This Article is From Mar 05, 2020

8,000 Crore Shortfall In Central Funds: BS Yediyurappa In Karnataka Budget Speech

Having highlighted a Rs 11,000 crore shortfall in GST compensation from the centre, the Chief Minister moved on to a new agriculture policy and plans for Bengaluru

8,000 Crore Shortfall In Central Funds: BS Yediyurappa In Karnataka Budget Speech

Karnataka Chief Minister BS Yedyiurappa (File)


Karnataka Chief Minister BS Yediyurappa presented the state budget, the seventh occasion he has done so, in the Assembly today. Mr Yediyurappa, who was sworn in as Chief Minister in July last year, after the dramatic fall of the 14-month-old Congress-Janata Dal Secular coalition government, began by praising some of Prime Minister Narendra Modi's policies.

Following this the veteran BJP leader highlighted shortfall in funds the state had expected from the centre, with specific focus on the state's share in central taxes under the 15th Finance Commission; this had reduced funding by more than Rs 8,000 crores.

A further Rs 11,000 crores is pending from GST (goods and services tax) collection by the centre; states had been promised compensation for a period of five years after GST was implemented in 2017 due to a loss of revenue. The shortfall comes despite the centre collecting over Rs 1 lakh crores in December, the fifth time it had crossed that mark in 2019.

Having raised these financial challenges at the start of his speech, the Chief Minister then revealed his plans for the farm sector, which was hit by both floods and drought last year.

In December last year the state government sent the centre an estimate of Rs 35,161 crores for damages from floods alone. The BJP government in the state was criticised by the opposition after PM Modi and the BJP-led centre were seen to be slow in responding.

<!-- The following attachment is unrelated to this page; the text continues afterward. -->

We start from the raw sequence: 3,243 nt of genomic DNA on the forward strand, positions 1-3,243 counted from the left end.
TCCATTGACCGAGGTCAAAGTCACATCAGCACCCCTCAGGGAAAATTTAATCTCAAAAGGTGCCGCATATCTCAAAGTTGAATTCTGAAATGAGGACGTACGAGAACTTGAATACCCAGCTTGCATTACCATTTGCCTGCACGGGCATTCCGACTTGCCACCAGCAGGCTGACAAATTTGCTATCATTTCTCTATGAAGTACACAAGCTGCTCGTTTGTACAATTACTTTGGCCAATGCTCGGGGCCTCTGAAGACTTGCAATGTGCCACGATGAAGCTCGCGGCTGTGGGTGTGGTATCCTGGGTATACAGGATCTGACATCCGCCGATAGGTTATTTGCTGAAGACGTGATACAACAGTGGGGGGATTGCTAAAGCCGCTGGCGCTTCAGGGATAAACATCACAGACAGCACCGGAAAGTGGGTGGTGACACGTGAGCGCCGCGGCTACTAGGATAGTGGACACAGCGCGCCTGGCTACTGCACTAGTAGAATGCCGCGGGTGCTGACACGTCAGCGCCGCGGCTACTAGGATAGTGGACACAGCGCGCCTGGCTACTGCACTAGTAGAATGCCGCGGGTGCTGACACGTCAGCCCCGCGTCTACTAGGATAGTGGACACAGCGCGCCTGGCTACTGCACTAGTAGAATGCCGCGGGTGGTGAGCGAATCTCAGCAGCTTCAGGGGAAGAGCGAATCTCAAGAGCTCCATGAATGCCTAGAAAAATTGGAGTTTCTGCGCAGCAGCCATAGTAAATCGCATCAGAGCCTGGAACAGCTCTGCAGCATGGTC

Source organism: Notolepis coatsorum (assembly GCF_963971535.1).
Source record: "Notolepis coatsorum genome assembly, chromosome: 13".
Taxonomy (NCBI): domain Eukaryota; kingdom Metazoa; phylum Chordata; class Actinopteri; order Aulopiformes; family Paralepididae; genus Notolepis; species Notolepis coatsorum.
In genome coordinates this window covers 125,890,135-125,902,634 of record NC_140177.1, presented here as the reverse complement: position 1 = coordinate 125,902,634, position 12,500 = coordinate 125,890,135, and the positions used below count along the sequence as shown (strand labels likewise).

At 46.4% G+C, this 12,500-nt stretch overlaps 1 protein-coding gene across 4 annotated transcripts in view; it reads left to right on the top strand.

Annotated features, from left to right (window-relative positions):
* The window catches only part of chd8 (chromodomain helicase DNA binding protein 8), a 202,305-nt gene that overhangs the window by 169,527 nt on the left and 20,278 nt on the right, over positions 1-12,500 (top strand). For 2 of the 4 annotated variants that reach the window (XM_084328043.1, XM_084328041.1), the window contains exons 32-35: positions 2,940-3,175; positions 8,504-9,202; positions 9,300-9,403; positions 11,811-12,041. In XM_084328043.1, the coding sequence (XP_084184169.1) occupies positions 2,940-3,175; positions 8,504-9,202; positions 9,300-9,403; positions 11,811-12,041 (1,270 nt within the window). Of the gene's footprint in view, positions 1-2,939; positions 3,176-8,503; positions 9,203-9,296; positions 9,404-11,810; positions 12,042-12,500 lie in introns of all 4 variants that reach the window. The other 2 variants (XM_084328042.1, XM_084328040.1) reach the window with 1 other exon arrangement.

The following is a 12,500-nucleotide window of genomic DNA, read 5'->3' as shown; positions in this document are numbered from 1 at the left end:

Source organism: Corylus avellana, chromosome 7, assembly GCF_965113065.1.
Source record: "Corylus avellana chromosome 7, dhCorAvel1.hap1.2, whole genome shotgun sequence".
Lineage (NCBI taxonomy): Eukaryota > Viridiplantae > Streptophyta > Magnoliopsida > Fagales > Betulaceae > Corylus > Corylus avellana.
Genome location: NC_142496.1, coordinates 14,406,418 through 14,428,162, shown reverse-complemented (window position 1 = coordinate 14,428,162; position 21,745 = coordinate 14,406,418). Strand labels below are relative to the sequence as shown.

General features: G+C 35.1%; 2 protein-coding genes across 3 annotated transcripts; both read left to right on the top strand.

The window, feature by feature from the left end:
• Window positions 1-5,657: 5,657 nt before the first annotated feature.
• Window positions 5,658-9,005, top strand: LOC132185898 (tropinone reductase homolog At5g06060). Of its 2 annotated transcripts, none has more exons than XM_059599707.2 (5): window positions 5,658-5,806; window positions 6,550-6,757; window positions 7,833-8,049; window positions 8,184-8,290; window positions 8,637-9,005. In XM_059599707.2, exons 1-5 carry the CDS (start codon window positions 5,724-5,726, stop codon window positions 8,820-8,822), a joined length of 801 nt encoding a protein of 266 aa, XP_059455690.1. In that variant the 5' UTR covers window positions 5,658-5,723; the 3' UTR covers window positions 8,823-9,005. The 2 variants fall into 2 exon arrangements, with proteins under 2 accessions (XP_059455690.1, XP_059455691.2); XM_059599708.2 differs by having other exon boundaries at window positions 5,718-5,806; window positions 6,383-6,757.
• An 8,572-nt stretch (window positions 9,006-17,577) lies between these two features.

Former Chief Minister Siddaramaiah raised this point, saying "none of the 25 MPs (the state sends 25 leaders to the Lok Sabha) had the courage" to discuss this subject in parliament.

In today's speech the Chief Minister announced a new agricultural policy, under which horticulture will be an industry with funding of upto Rs 10,000 for farmers.

In addition the Kisan Credit Card facility will be provided to all farmers and fishermen; Rs 5 crore will be provided for two-wheelers for fisherwomen.

A further amount of Rs 200 crores has been set aside to encourage organic farming.

Funding was also announced for the long-pending Mahadayi and Yettinahole projects, both of which are supposed to boost water supply to the state.

The Chief Minister also revealed plans to improve the capital city of Bengaluru, which has struggled to meet growing infrastructure challenges. This included Rs 500 crores for traffic-congested roads and a further Rs 500 crores for the suburban rail project.

Work will also start on a ring road connecting the city to the Bengaluru airport; the road will be 56 kilometres long and cost an estimated Rs 14,500 crores.

Other major issues - drainage and solid waste management - were also discussed, including an Rs 999 crore-plan for waste management and Rs 200 crores for storm water drains.

Overall the Congress was left unimpressed by several facets of the budget, saying "no clear cut provisions (had been made) for industrial growth or to generate jobs". Mr Siddaramaiah lashed out, saying the budget was neither pro-farmer nor pro-poor people.

"This budget is not a pro farmer budget. It is not pro poor people. It is not pro SC/ backward minority. It is not Development budget also. There is no vision for this budget and they have not identified their priorities. It is a directionless, visionless budget," he said.

Karnataka Home Minister Basavaraj Bommai hit back in defence of the budget, calling it a "brave and realistic effort" from the Chief Minister.

"In spite of a very bad economic legacy from the Congress and JDS, and the downward trend of the economy, he (Mr Yediyurappa) has given (a) pro-farmer and pro-development budget... impetus to power, irrigation, tourism," he declared.